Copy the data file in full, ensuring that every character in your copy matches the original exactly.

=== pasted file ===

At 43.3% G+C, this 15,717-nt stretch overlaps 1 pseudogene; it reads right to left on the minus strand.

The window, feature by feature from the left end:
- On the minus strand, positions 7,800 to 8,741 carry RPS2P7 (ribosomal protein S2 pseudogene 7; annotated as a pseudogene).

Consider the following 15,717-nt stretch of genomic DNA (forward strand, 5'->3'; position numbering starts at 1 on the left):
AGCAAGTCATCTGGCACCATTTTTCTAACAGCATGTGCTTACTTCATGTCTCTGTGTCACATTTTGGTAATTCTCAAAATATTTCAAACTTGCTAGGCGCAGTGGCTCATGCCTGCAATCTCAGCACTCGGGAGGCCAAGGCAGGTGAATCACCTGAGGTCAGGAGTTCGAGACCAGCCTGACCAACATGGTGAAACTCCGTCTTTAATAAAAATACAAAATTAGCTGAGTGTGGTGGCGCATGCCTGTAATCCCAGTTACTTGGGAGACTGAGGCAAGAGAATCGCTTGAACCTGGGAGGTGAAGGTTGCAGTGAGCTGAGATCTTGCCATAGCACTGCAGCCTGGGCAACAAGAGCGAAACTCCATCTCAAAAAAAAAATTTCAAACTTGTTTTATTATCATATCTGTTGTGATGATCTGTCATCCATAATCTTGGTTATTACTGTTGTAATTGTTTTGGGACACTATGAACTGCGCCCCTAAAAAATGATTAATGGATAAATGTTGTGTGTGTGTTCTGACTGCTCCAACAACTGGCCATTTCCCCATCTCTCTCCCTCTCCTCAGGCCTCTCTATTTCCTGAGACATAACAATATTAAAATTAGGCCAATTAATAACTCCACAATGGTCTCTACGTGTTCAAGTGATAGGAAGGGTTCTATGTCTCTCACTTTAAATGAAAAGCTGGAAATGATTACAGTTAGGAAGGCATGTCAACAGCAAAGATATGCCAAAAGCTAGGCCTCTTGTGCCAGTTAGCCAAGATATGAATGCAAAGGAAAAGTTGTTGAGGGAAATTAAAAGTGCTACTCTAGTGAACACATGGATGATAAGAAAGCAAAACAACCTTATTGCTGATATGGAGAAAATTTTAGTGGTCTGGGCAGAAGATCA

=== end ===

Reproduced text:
At 43.3% G+C, this 15,717-nt stretch overlaps 1 pseudogene; it reads right to left on the minus strand.

The window, feature by feature from the left end:
- On the minus strand, positions 7,800 to 8,741 carry RPS2P7 (ribosomal protein S2 pseudogene 7; annotated as a pseudogene).

Consider the following 15,717-nt stretch of genomic DNA (forward strand, 5'->3'; position numbering starts at 1 on the left):
AGCAAGTCATCTGGCACCATTTTTCTAACAGCATGTGCTTACTTCATGTCTCTGTGTCACATTTTGGTAATTCTCAAAATATTTCAAACTTGCTAGGCGCAGTGGCTCATGCCTGCAATCTCAGCACTCGGGAGGCCAAGGCAGGTGAATCACCTGAGGTCAGGAGTTCGAGACCAGCCTGACCAACATGGTGAAACTCCGTCTTTAATAAAAATACAAAATTAGCTGAGTGTGGTGGCGCATGCCTGTAATCCCAGTTACTTGGGAGACTGAGGCAAGAGAATCGCTTGAACCTGGGAGGTGAAGGTTGCAGTGAGCTGAGATCTTGCCATAGCACTGCAGCCTGGGCAACAAGAGCGAAACTCCATCTCAAAAAAAAAATTTCAAACTTGTTTTATTATCATATCTGTTGTGATGATCTGTCATCCATAATCTTGGTTATTACTGTTGTAATTGTTTTGGGACACTATGAACTGCGCCCCTAAAAAATGATTAATGGATAAATGTTGTGTGTGTGTTCTGACTGCTCCAACAACTGGCCATTTCCCCATCTCTCTCCCTCTCCTCAGGCCTCTCTATTTCCTGAGACATAACAATATTAAAATTAGGCCAATTAATAACTCCACAATGGTCTCTACGTGTTCAAGTGATAGGAAGGGTTCTATGTCTCTCACTTTAAATGAAAAGCTGGAAATGATTACAGTTAGGAAGGCATGTCAACAGCAAAGATATGCCAAAAGCTAGGCCTCTTGTGCCAGTTAGCCAAGATATGAATGCAAAGGAAAAGTTGTTGAGGGAAATTAAAAGTGCTACTCTAGTGAACACATGGATGATAAGAAAGCAAAACAACCTTATTGCTGATATGGAGAAAATTTTAGTGGTCTGGGCAGAAGATCA